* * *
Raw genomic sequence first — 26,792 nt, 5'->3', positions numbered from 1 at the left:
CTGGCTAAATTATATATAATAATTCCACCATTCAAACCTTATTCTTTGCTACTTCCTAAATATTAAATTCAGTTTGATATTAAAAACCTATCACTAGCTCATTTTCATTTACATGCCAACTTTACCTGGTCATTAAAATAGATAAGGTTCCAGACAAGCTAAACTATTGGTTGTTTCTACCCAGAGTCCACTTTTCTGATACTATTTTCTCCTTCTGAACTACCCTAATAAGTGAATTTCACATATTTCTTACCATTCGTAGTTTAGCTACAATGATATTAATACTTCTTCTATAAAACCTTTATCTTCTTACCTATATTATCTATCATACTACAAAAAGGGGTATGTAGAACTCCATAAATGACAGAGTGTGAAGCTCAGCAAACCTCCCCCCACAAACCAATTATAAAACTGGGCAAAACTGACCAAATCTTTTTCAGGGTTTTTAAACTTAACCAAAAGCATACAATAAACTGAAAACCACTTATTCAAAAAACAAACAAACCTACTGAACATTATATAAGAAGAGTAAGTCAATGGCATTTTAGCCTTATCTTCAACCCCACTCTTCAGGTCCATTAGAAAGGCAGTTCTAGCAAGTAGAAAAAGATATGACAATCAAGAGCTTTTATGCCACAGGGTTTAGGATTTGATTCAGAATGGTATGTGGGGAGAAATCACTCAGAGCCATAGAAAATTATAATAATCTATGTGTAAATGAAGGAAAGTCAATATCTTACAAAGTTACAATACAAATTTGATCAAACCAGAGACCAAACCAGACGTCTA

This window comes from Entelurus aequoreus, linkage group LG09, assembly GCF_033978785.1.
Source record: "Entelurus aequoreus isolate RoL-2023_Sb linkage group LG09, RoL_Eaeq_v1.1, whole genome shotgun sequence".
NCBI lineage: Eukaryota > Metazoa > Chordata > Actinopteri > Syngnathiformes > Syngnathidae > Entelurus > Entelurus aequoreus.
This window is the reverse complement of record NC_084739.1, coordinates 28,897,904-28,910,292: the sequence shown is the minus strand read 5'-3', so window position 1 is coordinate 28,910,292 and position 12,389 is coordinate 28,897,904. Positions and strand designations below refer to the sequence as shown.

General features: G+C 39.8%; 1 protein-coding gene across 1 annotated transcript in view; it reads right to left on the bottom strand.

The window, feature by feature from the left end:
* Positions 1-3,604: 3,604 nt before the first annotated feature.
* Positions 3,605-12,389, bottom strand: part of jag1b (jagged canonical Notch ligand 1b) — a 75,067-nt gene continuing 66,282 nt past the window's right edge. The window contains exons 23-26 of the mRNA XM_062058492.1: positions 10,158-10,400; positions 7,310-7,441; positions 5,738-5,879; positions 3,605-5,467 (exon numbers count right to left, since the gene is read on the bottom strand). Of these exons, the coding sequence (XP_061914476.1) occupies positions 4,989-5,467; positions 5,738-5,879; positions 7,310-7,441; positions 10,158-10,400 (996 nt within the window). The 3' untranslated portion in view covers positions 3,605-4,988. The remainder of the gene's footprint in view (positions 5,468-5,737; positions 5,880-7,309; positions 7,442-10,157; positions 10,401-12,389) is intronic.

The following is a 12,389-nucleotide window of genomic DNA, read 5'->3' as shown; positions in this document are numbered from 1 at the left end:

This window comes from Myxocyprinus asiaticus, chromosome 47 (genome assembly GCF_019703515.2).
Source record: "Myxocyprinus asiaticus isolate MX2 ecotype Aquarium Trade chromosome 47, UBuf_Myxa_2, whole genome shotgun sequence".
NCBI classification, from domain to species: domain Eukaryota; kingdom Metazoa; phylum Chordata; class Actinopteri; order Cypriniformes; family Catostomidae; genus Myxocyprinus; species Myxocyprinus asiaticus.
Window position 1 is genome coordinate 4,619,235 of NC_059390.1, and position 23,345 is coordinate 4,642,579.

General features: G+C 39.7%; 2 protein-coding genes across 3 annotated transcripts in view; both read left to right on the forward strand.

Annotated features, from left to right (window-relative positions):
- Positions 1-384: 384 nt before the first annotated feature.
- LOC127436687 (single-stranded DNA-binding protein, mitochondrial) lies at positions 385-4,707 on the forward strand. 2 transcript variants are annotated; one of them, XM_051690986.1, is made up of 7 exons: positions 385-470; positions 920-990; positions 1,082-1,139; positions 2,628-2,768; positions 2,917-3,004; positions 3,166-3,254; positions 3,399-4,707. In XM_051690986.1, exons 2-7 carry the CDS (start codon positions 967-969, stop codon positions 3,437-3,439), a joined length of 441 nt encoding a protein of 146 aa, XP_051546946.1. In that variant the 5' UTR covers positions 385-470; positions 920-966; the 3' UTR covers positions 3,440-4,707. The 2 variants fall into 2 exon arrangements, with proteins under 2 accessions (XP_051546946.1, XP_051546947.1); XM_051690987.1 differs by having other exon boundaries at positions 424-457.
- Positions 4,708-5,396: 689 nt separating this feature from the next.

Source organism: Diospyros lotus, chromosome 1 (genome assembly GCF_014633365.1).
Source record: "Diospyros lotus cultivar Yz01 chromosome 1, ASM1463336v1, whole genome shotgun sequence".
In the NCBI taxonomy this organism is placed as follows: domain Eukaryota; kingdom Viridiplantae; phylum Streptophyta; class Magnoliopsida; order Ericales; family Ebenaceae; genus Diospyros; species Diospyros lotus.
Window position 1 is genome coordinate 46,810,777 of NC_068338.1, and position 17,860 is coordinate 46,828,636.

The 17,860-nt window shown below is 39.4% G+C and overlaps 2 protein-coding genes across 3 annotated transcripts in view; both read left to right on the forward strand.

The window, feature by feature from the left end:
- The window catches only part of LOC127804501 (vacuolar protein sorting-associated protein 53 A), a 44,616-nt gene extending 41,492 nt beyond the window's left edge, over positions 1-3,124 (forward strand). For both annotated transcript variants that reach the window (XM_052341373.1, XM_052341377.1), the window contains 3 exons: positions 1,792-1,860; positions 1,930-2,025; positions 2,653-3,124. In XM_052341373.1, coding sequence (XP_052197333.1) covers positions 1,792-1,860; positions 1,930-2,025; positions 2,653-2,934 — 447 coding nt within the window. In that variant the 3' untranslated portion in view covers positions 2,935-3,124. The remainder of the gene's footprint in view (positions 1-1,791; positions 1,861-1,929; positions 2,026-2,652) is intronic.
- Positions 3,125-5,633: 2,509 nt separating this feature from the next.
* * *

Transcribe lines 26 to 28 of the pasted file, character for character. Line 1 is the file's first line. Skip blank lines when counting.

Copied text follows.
The window, feature by feature from the left end:
- The window catches only part of LOC127804501 (vacuolar protein sorting-associated protein 53 A), a 44,616-nt gene extending 41,492 nt beyond the window's left edge, over positions 1-3,124 (forward strand). For both annotated transcript variants that reach the window (XM_052341373.1, XM_052341377.1), the window contains 3 exons: positions 1,792-1,860; positions 1,930-2,025; positions 2,653-3,124. In XM_052341373.1, coding sequence (XP_052197333.1) covers positions 1,792-1,860; positions 1,930-2,025; positions 2,653-2,934 — 447 coding nt within the window. In that variant the 3' untranslated portion in view covers positions 2,935-3,124. The remainder of the gene's footprint in view (positions 1-1,791; positions 1,861-1,929; positions 2,026-2,652) is intronic.
- Positions 3,125-5,633: 2,509 nt separating this feature from the next.